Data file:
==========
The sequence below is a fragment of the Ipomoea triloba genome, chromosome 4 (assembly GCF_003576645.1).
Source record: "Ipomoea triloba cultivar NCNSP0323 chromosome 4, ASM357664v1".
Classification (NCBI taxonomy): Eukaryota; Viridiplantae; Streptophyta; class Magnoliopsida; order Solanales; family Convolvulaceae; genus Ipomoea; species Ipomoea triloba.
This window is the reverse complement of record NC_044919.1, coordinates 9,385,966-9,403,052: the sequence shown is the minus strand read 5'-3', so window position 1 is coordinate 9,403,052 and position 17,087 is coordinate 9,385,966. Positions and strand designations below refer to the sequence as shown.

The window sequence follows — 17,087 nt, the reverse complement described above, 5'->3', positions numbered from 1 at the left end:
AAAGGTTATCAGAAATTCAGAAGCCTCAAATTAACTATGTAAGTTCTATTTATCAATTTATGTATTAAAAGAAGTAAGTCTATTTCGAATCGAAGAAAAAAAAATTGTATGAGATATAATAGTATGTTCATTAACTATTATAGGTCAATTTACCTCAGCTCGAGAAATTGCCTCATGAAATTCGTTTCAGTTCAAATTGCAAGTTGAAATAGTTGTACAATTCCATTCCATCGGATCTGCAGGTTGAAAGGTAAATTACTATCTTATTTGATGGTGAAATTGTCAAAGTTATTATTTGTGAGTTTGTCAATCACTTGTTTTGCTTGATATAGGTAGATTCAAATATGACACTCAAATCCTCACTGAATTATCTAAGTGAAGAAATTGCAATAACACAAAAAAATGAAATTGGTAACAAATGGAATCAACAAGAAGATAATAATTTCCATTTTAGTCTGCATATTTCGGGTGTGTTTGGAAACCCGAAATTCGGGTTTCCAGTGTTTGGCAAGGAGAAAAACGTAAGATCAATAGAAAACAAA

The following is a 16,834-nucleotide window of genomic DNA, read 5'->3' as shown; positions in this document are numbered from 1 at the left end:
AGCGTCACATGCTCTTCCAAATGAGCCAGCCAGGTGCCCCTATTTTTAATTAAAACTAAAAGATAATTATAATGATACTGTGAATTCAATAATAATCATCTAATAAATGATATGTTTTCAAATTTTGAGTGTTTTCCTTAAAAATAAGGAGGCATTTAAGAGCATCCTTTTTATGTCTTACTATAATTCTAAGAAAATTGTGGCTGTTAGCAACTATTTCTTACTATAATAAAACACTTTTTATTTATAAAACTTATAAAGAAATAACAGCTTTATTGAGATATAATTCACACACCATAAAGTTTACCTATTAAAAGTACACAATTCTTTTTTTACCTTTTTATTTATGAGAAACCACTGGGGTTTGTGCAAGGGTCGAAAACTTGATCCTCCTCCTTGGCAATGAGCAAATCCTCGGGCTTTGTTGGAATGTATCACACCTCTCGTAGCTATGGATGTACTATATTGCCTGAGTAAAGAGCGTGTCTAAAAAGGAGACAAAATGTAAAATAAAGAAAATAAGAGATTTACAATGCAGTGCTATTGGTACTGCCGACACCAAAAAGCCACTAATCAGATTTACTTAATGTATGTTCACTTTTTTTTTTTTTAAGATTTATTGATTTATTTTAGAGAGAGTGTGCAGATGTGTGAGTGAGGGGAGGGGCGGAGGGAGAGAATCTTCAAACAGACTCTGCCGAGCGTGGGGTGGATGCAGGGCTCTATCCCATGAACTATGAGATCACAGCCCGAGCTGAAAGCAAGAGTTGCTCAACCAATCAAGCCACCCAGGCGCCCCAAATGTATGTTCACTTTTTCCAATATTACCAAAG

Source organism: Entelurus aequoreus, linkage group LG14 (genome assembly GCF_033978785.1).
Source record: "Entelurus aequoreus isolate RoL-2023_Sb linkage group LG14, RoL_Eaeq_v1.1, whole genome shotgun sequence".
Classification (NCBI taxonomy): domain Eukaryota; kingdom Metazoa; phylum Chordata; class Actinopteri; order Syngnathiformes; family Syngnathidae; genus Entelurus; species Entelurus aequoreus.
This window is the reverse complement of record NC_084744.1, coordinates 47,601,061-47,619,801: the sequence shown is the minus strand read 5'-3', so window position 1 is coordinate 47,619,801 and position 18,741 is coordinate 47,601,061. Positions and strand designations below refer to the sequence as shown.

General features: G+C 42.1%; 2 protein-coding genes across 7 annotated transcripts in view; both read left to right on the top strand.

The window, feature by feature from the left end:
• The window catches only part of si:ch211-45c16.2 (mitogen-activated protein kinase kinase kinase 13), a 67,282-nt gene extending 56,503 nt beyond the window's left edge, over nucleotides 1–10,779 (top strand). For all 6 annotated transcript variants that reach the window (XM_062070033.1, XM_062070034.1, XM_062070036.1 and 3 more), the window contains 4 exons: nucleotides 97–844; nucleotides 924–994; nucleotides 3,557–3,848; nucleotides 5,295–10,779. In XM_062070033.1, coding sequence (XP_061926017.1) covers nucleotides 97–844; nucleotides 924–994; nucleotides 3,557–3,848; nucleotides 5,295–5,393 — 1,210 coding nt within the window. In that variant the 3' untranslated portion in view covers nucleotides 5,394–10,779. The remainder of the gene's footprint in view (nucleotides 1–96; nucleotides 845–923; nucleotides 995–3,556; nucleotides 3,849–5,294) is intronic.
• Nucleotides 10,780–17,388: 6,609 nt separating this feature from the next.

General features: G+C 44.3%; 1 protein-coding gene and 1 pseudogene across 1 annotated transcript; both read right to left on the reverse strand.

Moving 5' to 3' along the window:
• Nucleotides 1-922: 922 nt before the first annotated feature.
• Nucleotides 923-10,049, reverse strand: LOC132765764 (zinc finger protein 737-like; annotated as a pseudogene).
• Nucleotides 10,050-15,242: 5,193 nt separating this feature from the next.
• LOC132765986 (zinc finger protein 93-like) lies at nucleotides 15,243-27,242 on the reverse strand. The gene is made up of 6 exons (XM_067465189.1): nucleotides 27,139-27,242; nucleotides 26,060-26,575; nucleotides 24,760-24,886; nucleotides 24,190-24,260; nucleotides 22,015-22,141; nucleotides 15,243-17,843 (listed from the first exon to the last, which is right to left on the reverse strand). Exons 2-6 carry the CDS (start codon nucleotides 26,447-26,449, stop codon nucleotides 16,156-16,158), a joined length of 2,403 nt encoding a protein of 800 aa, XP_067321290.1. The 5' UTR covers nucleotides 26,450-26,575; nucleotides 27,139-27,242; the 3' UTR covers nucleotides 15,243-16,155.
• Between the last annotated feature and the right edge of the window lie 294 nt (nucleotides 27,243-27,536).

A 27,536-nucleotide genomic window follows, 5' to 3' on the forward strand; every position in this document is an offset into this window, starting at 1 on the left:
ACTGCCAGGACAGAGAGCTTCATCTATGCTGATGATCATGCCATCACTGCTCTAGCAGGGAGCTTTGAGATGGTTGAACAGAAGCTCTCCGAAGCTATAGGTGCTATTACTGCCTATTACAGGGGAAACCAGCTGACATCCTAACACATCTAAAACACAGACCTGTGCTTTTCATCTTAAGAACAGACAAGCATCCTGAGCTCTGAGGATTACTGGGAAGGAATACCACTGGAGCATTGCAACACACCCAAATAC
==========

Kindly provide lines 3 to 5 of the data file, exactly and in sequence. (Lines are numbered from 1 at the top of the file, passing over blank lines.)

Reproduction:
Classification (NCBI taxonomy): Eukaryota; Viridiplantae; Streptophyta; class Magnoliopsida; order Solanales; family Convolvulaceae; genus Ipomoea; species Ipomoea triloba.
This window is the reverse complement of record NC_044919.1, coordinates 9,385,966-9,403,052: the sequence shown is the minus strand read 5'-3', so window position 1 is coordinate 9,403,052 and position 17,087 is coordinate 9,385,966. Positions and strand designations below refer to the sequence as shown.

The window sequence follows — 17,087 nt, the reverse complement described above, 5'->3', positions numbered from 1 at the left end: